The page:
Revisiting The Artist’s Way now, as a middle-aged (I think? I’m 39) woman, I still struggle with this. And quarantine made it harder because everything’s closed and it’s kinda hard to go places. I tried a few at home–listening to an album and dancing around my small apartment that’s too small to dance in and doing so once when the moon was out and almost full and was in range of my windows, getting some popcorn and tea and turning on my fireplace and lighting candles and catching up on the first five episodes of Little Fires Everywhere, doing the same setup but with comfort movies like Clueless and Bridesmaids and 13 Going on 30.
Most of the time–not always, but almost–it felt like a chore. It’s hard for me to tell if I’m just obstinately resistant to this Artist Date idea, the way I am to other things that are supposedly so good for you (I’m looking at you, meditation and all things mindfulness, no matter what the studies and anecdotes say I’m still a hard pass), or if it’s just not for me for practical reasons like not being able to drive which does narrow the options, or in some cases not feeling safe to go and do certain things I want to do alone, or just feeling that a lot of ideas I would think up for Artist Dates would be more fun with people and not so enjoyable by myself, and anyway I already spend quite a bit of time alone.
There’s also a truth that sometimes, being legally blind makes it all a lot more challenging. Some things I want to do aren’t that accessible by myself, either because transit doesn’t go there, or because I’d have trouble navigating and there may not be anyone to ask for help, or other complications. The whole disability thing definitely makes it harder. To use a chemistry analogy, the activation energy is a lot higher, and that makes me sad, and even a little embarrassed to admit, but it’s definitely a factor.
For all of the reasons, I feel like I always approach the idea and the actuality of the Artist Date with a strong sense of resistance and resignation. I don’t enjoy it, though even writing this, I want to.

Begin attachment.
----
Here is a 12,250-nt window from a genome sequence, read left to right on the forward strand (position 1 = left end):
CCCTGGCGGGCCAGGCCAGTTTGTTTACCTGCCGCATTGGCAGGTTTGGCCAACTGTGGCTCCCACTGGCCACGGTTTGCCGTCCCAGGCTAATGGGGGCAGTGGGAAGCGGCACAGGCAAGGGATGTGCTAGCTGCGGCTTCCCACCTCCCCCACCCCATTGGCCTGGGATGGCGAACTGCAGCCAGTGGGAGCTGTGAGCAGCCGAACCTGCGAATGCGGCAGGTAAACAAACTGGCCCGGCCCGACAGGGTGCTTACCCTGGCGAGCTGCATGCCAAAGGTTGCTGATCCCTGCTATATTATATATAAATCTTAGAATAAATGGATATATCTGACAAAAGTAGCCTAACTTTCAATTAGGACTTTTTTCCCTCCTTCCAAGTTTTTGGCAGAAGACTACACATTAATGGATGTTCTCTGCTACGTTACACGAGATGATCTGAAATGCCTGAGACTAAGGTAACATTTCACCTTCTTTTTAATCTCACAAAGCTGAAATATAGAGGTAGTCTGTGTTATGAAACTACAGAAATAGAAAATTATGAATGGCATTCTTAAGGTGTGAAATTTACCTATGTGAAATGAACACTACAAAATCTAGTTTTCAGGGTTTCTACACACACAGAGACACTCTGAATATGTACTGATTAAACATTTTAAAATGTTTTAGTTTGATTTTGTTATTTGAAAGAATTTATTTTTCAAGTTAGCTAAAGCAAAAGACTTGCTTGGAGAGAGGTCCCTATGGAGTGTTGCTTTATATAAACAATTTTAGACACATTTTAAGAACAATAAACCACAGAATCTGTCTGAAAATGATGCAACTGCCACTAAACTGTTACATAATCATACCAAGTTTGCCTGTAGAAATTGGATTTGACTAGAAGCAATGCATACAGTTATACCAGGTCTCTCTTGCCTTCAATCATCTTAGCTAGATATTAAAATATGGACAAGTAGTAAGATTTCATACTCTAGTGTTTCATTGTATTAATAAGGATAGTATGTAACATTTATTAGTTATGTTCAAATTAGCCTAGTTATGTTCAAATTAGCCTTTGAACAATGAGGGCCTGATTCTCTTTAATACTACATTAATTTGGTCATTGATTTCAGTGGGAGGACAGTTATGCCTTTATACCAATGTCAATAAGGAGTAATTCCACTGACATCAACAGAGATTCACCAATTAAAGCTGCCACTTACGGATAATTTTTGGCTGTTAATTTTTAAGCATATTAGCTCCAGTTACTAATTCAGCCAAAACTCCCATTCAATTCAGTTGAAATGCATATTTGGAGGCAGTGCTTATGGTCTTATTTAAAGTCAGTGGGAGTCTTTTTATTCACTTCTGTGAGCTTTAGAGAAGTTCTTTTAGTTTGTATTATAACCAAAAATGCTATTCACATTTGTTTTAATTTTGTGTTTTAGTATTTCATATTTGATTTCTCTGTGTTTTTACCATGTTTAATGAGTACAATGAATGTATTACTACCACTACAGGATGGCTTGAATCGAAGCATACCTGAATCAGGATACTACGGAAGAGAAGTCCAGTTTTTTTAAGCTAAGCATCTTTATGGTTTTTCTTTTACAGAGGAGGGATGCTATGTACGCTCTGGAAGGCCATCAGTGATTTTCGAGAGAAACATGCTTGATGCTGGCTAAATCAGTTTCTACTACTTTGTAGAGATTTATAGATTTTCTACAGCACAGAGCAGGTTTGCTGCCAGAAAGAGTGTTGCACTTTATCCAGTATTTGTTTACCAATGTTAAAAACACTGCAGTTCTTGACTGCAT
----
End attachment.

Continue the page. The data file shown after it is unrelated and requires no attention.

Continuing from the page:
It’s odd because I live by myself and spend a lot of time alone, especially now, and I kind of like it (though there are limits to that) but somehow am still uncomfortable with actual alone time. Or maybe it’s just the intention of the Artist Date to be fun and playful and open-ended. It feels awful to say but I think that part of it makes me uncomfortable too. I like structure, and I like drowning in distractions, but I don’t like actual quality time with myself, and maybe I feel like I’ve forgotten how to have fun or be playful, and the idea of having to do or be either makes me squirm inside. That’s really sad but there’s truth to it.
I have no grand conclusions here. I’m ambivalent about the Artist Date and maybe I always will be. I deeply resonate with the thinking behind it but I struggle with doing it. Writing this kiiiiiinda makes me want to try again, to maybe see what would happen if I tried, and kept trying even if the first attempts are uncomfortable. But then I feel that discomfort well up inside me, that resistance. And a billion excuses why not to but I’m leaning towards considering it.
In the grand scheme of things, I’m sure it’s fine whether I try these again or not. My conclusion is I’m ambivalent about the whole thing, and that may never change.
The Artist’s Way Reflections is a weekly column reflecting on the 1992 book on discovering, recovering and reconnecting with creativity, The Artist’s Way: A Spiritual Path to Higher Creativity by Julia Cameron. Each week, I reflect on some aspect or tool or exercise or essay from the book.
Here are some previous posts from The Artist’s Way Reflections column:
- Jumping Back into the Blogging Ring – where I first introduce this column
- My Origin Story
- Morning Pages